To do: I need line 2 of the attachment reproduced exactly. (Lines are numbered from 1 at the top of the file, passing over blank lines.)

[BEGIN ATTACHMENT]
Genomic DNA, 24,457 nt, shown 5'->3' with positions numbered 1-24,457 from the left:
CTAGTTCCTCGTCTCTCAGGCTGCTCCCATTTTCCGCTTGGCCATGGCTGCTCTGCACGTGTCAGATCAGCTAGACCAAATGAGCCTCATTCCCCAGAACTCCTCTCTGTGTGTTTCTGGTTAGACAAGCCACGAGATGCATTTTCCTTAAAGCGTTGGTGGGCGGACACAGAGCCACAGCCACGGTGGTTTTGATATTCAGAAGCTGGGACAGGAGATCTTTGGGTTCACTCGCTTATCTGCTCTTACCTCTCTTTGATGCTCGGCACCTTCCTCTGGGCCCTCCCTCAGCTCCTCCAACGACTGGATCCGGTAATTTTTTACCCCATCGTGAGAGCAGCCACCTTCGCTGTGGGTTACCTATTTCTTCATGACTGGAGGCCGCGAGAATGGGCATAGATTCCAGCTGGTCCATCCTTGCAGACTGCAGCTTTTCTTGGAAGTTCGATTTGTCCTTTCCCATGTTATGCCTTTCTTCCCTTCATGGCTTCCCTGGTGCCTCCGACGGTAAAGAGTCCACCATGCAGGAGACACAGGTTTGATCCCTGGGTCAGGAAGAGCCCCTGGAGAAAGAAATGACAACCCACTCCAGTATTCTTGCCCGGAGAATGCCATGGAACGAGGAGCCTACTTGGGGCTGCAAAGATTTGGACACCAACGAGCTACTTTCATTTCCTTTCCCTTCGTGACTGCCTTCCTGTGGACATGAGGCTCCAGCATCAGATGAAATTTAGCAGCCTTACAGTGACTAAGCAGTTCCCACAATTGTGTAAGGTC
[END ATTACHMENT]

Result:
CTAGTTCCTCGTCTCTCAGGCTGCTCCCATTTTCCGCTTGGCCATGGCTGCTCTGCACGTGTCAGATCAGCTAGACCAAATGAGCCTCATTCCCCAGAACTCCTCTCTGTGTGTTTCTGGTTAGACAAGCCACGAGATGCATTTTCCTTAAAGCGTTGGTGGGCGGACACAGAGCCACAGCCACGGTGGTTTTGATATTCAGAAGCTGGGACAGGAGATCTTTGGGTTCACTCGCTTATCTGCTCTTACCTCTCTTTGATGCTCGGCACCTTCCTCTGGGCCCTCCCTCAGCTCCTCCAACGACTGGATCCGGTAATTTTTTACCCCATCGTGAGAGCAGCCACCTTCGCTGTGGGTTACCTATTTCTTCATGACTGGAGGCCGCGAGAATGGGCATAGATTCCAGCTGGTCCATCCTTGCAGACTGCAGCTTTTCTTGGAAGTTCGATTTGTCCTTTCCCATGTTATGCCTTTCTTCCCTTCATGGCTTCCCTGGTGCCTCCGACGGTAAAGAGTCCACCATGCAGGAGACACAGGTTTGATCCCTGGGTCAGGAAGAGCCCCTGGAGAAAGAAATGACAACCCACTCCAGTATTCTTGCCCGGAGAATGCCATGGAACGAGGAGCCTACTTGGGGCTGCAAAGATTTGGACACCAACGAGCTACTTTCATTTCCTTTCCCTTCGTGACTGCCTTCCTGTGGACATGAGGCTCCAGCATCAGATGAAATTTAGCAGCCTTACAGTGACTAAGCAGTTCCCACAATTGTGTAAGGTC